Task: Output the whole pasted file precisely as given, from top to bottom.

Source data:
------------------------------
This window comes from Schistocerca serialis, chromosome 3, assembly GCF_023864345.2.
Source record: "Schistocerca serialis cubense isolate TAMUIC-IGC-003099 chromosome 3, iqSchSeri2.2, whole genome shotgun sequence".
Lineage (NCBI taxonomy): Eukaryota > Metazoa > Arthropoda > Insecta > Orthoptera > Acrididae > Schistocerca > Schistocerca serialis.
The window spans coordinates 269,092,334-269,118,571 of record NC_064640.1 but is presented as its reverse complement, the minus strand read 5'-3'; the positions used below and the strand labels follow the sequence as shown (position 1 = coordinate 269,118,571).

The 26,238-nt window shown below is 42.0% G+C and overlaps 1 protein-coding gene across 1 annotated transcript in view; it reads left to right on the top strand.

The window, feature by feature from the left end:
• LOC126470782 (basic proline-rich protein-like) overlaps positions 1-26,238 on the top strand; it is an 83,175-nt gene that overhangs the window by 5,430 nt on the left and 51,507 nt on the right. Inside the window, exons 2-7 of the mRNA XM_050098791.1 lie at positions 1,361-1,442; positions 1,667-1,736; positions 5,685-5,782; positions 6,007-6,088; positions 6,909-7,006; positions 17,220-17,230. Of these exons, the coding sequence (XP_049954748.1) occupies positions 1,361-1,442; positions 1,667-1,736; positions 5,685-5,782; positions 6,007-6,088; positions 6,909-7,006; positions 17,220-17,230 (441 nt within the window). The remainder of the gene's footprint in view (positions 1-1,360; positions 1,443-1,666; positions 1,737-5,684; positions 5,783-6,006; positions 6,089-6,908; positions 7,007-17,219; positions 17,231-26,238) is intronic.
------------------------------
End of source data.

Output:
This window comes from Schistocerca serialis, chromosome 3, assembly GCF_023864345.2.
Source record: "Schistocerca serialis cubense isolate TAMUIC-IGC-003099 chromosome 3, iqSchSeri2.2, whole genome shotgun sequence".
Lineage (NCBI taxonomy): Eukaryota > Metazoa > Arthropoda > Insecta > Orthoptera > Acrididae > Schistocerca > Schistocerca serialis.
The window spans coordinates 269,092,334-269,118,571 of record NC_064640.1 but is presented as its reverse complement, the minus strand read 5'-3'; the positions used below and the strand labels follow the sequence as shown (position 1 = coordinate 269,118,571).

The 26,238-nt window shown below is 42.0% G+C and overlaps 1 protein-coding gene across 1 annotated transcript in view; it reads left to right on the top strand.

The window, feature by feature from the left end:
• LOC126470782 (basic proline-rich protein-like) overlaps positions 1-26,238 on the top strand; it is an 83,175-nt gene that overhangs the window by 5,430 nt on the left and 51,507 nt on the right. Inside the window, exons 2-7 of the mRNA XM_050098791.1 lie at positions 1,361-1,442; positions 1,667-1,736; positions 5,685-5,782; positions 6,007-6,088; positions 6,909-7,006; positions 17,220-17,230. Of these exons, the coding sequence (XP_049954748.1) occupies positions 1,361-1,442; positions 1,667-1,736; positions 5,685-5,782; positions 6,007-6,088; positions 6,909-7,006; positions 17,220-17,230 (441 nt within the window). The remainder of the gene's footprint in view (positions 1-1,360; positions 1,443-1,666; positions 1,737-5,684; positions 5,783-6,006; positions 6,089-6,908; positions 7,007-17,219; positions 17,231-26,238) is intronic.